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Spain thinks it can get funds using a lightweight solution of a credit line. This wishful thinking is currently accepted by the markets, who are giving the euro-zone’s fourth largest economy the benefit of the doubt, says Michael Derks of FXPro.  

In the interview below, Derks discusses the EU Summit, the timing of additional British QE, the impact of the US Presidential Elections on currencies and Japan’s dreadful debt dynamics. He ends by explaining why EUR/AUD is so volatile.

Michael joined FxPro in May 2010 having been previously at Deutsche Bank, Rothschild and Schroders. He is a multi-discipline investment and market strategist/economist with extensive expertise in FX, strategic and tactical asset allocation, fixed income, equities, property and alternative assets. An accomplished economic and investment writer and researcher, Michael holds a Bachelor of Economics degree from Macquarie University in Sydney.

  • Do you think that the upcoming EU summit can result in any breakthroughs for Spain or Greece?

Spain is inching towards making an application for funds, but would clearly prefer to avoid asking at all if it can get away with it. The latest idea circulating in Madrid is to see if one of the rescue funds will permit a line of credit to be opened with Spain, in the hope that such a development would further reduce bond yields. Wishful thinking on Spain’s behalf, but so far at least the bond markets and the single currency are giving it the benefit of the doubt.

  • Is the BoE on the verge of another round of QE? How will the upcoming decision impact the pound?

BoE policy-makers likely recognise that further QE will be required at some point, especially as the UK chancellor will need to tighten fiscal policy when he delivers his Autumn Statement. That said, the economy probably grew slightly last quarter and the jobs’ market has been remarkably buoyant. These developments reduce any near-term urgency.

  • Do the elections in the US have a significant impact on the dollar? Or does Bernanke have the upper hand?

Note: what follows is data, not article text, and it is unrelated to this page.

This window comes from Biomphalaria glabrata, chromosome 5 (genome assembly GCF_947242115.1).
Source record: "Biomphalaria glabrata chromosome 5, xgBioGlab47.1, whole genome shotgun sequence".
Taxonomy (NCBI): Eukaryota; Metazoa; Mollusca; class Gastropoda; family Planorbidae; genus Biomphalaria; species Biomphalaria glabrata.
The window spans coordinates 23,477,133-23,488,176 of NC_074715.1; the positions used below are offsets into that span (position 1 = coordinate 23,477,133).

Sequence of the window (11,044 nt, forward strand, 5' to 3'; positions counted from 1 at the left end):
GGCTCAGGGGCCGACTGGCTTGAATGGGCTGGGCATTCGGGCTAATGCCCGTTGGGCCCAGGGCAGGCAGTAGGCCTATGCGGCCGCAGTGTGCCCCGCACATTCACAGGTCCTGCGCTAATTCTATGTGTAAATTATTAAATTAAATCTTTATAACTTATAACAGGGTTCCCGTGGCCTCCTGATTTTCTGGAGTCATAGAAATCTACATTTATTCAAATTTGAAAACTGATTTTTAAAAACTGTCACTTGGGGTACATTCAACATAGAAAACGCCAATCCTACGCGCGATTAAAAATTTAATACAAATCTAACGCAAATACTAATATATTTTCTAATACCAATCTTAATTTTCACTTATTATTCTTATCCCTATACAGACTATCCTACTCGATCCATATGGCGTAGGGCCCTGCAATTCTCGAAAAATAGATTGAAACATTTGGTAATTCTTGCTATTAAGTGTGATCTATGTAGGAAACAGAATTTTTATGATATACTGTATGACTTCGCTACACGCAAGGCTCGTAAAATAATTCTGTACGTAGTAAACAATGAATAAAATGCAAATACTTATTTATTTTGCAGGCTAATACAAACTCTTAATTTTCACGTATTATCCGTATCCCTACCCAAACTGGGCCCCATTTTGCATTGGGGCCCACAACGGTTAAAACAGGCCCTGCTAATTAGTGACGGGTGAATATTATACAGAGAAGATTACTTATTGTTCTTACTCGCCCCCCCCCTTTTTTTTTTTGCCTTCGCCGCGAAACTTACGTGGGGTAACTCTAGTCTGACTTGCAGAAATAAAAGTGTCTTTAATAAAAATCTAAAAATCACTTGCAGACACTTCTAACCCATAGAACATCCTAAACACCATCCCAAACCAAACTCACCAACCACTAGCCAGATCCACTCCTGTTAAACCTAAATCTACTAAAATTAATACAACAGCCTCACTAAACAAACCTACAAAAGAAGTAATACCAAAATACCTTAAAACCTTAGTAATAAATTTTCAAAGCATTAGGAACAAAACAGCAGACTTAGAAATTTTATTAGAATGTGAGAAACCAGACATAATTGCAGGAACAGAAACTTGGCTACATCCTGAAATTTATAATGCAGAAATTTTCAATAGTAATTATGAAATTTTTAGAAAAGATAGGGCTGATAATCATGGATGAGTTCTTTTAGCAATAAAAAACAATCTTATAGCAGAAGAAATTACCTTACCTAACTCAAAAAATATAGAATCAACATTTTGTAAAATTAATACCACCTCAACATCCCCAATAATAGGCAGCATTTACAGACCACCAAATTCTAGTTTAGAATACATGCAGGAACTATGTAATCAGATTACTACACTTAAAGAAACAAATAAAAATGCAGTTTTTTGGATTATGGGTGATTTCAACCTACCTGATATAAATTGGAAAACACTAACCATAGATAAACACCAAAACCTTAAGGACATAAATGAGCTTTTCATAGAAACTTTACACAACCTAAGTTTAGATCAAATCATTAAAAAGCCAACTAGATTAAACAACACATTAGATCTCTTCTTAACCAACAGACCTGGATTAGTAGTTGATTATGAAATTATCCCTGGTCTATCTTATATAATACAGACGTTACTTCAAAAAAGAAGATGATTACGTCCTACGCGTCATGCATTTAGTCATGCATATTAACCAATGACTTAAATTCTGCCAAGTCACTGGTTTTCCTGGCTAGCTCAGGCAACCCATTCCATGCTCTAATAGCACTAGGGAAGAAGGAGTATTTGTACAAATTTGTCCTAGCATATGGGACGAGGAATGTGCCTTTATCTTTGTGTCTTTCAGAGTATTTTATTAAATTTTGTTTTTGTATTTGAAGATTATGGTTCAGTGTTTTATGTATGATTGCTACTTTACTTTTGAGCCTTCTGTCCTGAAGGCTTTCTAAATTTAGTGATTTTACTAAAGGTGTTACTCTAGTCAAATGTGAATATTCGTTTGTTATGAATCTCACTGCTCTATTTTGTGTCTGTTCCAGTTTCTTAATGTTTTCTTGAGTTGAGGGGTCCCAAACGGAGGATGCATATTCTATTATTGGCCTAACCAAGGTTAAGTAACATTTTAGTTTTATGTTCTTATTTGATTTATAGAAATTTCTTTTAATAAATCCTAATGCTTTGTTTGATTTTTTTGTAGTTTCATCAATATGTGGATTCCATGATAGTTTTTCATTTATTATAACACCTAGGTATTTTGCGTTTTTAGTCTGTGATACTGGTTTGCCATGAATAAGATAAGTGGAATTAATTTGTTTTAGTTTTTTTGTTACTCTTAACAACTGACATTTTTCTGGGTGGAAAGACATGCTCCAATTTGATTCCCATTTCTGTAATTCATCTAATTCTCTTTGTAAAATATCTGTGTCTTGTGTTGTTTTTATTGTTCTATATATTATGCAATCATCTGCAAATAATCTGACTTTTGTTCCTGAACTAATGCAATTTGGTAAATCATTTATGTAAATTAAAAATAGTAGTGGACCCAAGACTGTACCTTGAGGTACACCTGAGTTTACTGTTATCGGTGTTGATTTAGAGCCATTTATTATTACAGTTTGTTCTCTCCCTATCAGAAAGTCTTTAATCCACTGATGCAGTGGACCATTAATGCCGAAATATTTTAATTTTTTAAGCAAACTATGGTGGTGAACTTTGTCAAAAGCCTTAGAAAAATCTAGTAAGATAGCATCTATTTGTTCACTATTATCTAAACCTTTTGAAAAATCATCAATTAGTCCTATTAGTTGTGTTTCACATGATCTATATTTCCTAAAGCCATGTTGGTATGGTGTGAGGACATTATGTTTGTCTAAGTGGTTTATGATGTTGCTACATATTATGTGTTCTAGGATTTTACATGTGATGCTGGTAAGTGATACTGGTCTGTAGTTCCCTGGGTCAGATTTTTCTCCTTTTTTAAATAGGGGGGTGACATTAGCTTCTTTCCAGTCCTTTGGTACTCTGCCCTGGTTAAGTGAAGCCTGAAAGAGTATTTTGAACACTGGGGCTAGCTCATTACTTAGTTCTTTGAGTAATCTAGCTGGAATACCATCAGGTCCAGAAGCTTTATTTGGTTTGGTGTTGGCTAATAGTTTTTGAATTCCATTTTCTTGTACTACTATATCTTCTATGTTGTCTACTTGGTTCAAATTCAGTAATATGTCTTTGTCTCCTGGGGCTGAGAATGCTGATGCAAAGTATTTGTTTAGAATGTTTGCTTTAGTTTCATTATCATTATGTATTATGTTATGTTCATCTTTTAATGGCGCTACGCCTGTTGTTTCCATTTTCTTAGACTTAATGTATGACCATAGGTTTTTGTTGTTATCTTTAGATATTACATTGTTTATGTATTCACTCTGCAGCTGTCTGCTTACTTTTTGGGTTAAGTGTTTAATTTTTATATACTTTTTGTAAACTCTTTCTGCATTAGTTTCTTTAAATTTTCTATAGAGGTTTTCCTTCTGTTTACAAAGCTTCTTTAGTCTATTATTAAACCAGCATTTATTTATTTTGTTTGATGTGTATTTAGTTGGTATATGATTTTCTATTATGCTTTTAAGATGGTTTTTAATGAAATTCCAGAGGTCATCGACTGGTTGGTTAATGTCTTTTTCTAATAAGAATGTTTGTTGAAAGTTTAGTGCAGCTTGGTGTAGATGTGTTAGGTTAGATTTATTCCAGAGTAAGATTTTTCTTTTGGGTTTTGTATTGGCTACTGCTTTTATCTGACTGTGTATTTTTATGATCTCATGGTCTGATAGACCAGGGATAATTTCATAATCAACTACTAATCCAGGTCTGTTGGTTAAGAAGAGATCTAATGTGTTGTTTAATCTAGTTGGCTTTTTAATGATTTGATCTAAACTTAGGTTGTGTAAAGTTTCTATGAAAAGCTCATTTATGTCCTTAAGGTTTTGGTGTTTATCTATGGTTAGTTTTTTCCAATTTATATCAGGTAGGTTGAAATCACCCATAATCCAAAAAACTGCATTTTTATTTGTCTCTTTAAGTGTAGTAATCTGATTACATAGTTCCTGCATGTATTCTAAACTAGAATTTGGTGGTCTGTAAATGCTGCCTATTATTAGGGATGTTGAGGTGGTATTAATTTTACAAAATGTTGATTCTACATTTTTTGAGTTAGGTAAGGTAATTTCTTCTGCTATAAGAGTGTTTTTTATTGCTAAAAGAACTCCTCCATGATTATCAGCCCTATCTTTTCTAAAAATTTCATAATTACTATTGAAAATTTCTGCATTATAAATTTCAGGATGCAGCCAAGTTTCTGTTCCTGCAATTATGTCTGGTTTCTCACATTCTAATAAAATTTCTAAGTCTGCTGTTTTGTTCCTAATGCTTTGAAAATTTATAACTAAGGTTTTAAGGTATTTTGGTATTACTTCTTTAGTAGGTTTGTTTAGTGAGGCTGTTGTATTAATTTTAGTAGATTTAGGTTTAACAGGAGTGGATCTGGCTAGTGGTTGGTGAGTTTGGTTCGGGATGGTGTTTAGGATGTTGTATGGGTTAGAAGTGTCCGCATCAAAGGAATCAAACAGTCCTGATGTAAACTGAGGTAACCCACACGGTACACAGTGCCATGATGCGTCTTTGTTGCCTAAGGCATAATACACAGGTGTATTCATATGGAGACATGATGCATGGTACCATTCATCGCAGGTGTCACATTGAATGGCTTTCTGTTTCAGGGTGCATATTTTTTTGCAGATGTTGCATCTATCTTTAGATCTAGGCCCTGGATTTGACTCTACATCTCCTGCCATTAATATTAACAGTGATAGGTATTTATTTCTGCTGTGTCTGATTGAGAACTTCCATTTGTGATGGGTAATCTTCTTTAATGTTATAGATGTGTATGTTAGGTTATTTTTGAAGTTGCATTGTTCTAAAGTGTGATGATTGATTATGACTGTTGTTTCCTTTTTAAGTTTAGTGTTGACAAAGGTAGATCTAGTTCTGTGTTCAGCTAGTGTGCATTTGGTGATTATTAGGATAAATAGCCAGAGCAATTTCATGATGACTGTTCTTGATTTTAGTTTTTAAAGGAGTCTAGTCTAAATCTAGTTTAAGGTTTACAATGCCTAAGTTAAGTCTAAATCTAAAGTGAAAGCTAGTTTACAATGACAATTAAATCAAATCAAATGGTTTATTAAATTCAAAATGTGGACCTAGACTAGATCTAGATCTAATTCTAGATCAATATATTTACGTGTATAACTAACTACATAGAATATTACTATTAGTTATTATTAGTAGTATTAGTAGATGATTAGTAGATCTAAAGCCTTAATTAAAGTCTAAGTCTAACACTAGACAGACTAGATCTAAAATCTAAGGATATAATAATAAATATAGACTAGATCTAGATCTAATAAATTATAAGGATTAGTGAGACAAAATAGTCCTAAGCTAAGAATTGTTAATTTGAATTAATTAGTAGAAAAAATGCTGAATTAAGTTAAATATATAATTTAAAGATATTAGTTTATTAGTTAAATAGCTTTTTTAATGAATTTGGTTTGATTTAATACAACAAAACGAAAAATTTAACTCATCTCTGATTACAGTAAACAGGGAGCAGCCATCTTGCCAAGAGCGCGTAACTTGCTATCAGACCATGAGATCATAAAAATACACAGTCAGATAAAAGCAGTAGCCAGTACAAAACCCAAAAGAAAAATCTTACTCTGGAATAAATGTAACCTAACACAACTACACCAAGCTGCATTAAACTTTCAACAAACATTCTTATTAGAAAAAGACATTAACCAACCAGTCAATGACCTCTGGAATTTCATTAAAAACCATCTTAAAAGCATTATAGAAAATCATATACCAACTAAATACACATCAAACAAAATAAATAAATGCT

The election outcome is critical for the currency. Should Romney win, we can expect that policy-making will be more growth-oriented. He will also adopt a more aggressive attitude to China, at a time when American foreign policy is deliberately setting out to antagonise Asia’s economic superpower. If Obama wins, the concern will be that resolution of the fiscal cliff and the debt ceiling questions will be much more prolonged and fractious. Meanwhile the Fed Chairman is attempting to keep the economy rolling along, with the latest commitment to unbounded QE a very bold initiative.

  • Japan continues enjoying the safe haven status despite a mountain of debt and trade balance deficits. Could the dispute with China over the islands be a tipping point that will make the yen less safe? Or is such a day still very far?

It is certainly the case that the outlook for the Japanese yen is worsening. Safe-haven currencies such as the yen have suffered recently as risk appetite has improved. Also, Japan’s debt dynamics are truly dreadful; the economy is very weak, policy officials are desperate for the currency to weaken and Japan is extremely dependent on petroleum imports transiting the Strait of Hormuz which Iran might be prepared to block at some point. Japan’s relations with both China and South Korea are at rock-bottom. Meanwhile, America has thrown its support behind Japan. Asia has huge potential to become a source of ongoing geo-political tension which would impact all of the major economies in the region.

  • EUR/AUD has been a rather active pair of late. What contributes to the volatility of the pair?

In simple terms, the Aussie is the classic high-beta currency with a central bank that allows the currency to freely float, while the euro is the currency that traders and investors alike have been desperate to avoid over the last couple of years. As a result, the inherent volatility of this currency cross has attracted a huge degree of interest from traders.